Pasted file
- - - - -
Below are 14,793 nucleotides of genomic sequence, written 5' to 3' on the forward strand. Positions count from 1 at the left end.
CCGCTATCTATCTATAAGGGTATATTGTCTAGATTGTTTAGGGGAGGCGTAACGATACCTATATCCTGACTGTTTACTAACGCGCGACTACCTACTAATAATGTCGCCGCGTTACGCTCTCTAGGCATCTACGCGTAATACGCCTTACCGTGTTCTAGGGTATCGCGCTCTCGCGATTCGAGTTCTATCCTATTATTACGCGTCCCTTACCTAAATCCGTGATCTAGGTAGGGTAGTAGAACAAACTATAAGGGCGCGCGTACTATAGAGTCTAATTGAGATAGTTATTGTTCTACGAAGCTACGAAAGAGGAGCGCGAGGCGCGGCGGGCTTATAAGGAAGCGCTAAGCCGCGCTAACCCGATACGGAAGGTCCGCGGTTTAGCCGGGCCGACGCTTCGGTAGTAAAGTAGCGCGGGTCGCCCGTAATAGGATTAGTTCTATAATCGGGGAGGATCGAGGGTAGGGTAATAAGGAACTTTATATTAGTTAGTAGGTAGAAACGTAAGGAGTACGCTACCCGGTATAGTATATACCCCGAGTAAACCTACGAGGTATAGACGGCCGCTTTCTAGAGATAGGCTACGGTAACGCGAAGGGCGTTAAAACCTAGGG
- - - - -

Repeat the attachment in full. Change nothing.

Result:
Below are 14,793 nucleotides of genomic sequence, written 5' to 3' on the forward strand. Positions count from 1 at the left end.
CCGCTATCTATCTATAAGGGTATATTGTCTAGATTGTTTAGGGGAGGCGTAACGATACCTATATCCTGACTGTTTACTAACGCGCGACTACCTACTAATAATGTCGCCGCGTTACGCTCTCTAGGCATCTACGCGTAATACGCCTTACCGTGTTCTAGGGTATCGCGCTCTCGCGATTCGAGTTCTATCCTATTATTACGCGTCCCTTACCTAAATCCGTGATCTAGGTAGGGTAGTAGAACAAACTATAAGGGCGCGCGTACTATAGAGTCTAATTGAGATAGTTATTGTTCTACGAAGCTACGAAAGAGGAGCGCGAGGCGCGGCGGGCTTATAAGGAAGCGCTAAGCCGCGCTAACCCGATACGGAAGGTCCGCGGTTTAGCCGGGCCGACGCTTCGGTAGTAAAGTAGCGCGGGTCGCCCGTAATAGGATTAGTTCTATAATCGGGGAGGATCGAGGGTAGGGTAATAAGGAACTTTATATTAGTTAGTAGGTAGAAACGTAAGGAGTACGCTACCCGGTATAGTATATACCCCGAGTAAACCTACGAGGTATAGACGGCCGCTTTCTAGAGATAGGCTACGGTAACGCGAAGGGCGTTAAAACCTAGGG